|Photo courtesy of: marin, FreeDigitalPhotos.net|
When you look around on your field, do you see everything and everyone as bad? Let me explain what I mean by using our field (northern Spain) as an example.
- “Everyone” smokes.
- “Everyone” drinks.
- “Everyone” is amoral.
- “Everyone” is pleasure seeking.
- “Everyone” is a bad influence on my children.
- “Everyone” lies.
- “All” the holidays are about false religion.
- There’s pornography in plain view almost everywhere.
- “All” the people use filthy language.
- Most people are atheists or agnostics.
. . . We could go on and on.
What did we expect? I mean, we came to the mission field precisely because the people need Jesus! Did we expect to find Judeo-Christian values? Did we expect those who don’t know the Lord to act as if they did?
I’ve actually met missionaries who see only the bad around them. They’ve written off the natives as bad, bad, bad. And, even worse, they tell their kids not to make friends with "those bad people.” What??!
|Photo from: http://www.nabasque.org|
Let’s use our field (northern Spain) as an example again, this time looking for the positives:
- The Spanish are some of the best cooks in the world.
- The countryside is gorgeous, and people appreciate and take care of nature.
- Every village and city center is historic and beautiful.
- The art and architecture are amazing.
- The people are open and friendly. If you make a friend, you’ll have a loyal friend for life.
- Spanish people have a great capacity for having fun without spending money—walking around the city, hiking, playing at the beach, etc.
- Spanish housekeepers are some of the cleanest people anywhere.
- The culture has been preserved over the centuries. (Some of the holidays have been celebrated every year for over 700 years.) Folk dancing is modest and beautiful. Their songs are really pretty. The poetry and prose are timeless. People honor the old ways. The government helps preserve ancient buildings.
- Spanish people take good care of their elderly and those with disabilities.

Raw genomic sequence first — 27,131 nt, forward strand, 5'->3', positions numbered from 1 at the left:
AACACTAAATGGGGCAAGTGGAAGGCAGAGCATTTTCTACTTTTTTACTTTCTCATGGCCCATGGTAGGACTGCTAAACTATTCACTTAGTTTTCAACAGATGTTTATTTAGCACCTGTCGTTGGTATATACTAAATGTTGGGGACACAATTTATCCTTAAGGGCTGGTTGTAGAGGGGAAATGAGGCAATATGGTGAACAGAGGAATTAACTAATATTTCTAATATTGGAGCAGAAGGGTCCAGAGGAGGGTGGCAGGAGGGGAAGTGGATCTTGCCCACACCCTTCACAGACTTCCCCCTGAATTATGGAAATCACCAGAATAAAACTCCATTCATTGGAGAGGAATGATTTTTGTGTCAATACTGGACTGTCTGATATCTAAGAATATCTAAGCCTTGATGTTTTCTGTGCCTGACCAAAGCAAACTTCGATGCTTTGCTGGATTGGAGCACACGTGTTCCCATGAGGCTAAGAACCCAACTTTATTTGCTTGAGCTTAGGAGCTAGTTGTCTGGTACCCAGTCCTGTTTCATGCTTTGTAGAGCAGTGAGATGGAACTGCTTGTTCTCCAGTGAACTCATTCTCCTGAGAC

- Most Spaniards are family-oriented and have close immediate and extended families.
- Spanish people have a great sense of fashion and style.
. . . We could go on and on.
As a missionary, I would like to propose two focuses. I believe they have completely revolutionized the way I view my field and those around me. They’ve also helped me understand my priorities at any given time. I trust they will help you, too.
- Remember your purpose. “I am in this country to share the gospel with lost people and to disciple Christians.” Anything I do should further this goal.
- Remember what God wants for your thought life. Finally, brethren, whatsoever things are true, whatsoever things are honest, whatsoever things are just, whatsoever things are pure, whatsoever things are lovely, whatsoever things are of good report; if there be any virtue, and if there be any praise, think on these things (Philippians 4:8). “I will train my brain to think on the positives. I will meditate on the Lord Himself and on His Word. I will sing hymns of praise to God in my head throughout the day."
So, get out of the house and make friends. Enjoy the culture. Enjoy the people. Take part in community functions when you can. Let people see God’s love through you. Compliment the native people on their positives. Encourage them. Take every opportunity to share Christ.
No one enjoys being with a negative person. No one will listen to a judgmental person. Many times, people are drawn to Christ through a smile, friendliness, and your sweetness in personal relationships. They'll see you have something special.
Don’t let your negativity be a secret place or a bushel. Let your light shine from the candlestick! No man, when he hath lighted a candle, putteth it in a secret place, neither under a bushel, but on a candlestick, that they which come in may see the light (Luke 11:33).
If there be any virtue, and if there be any praise,
think on these things.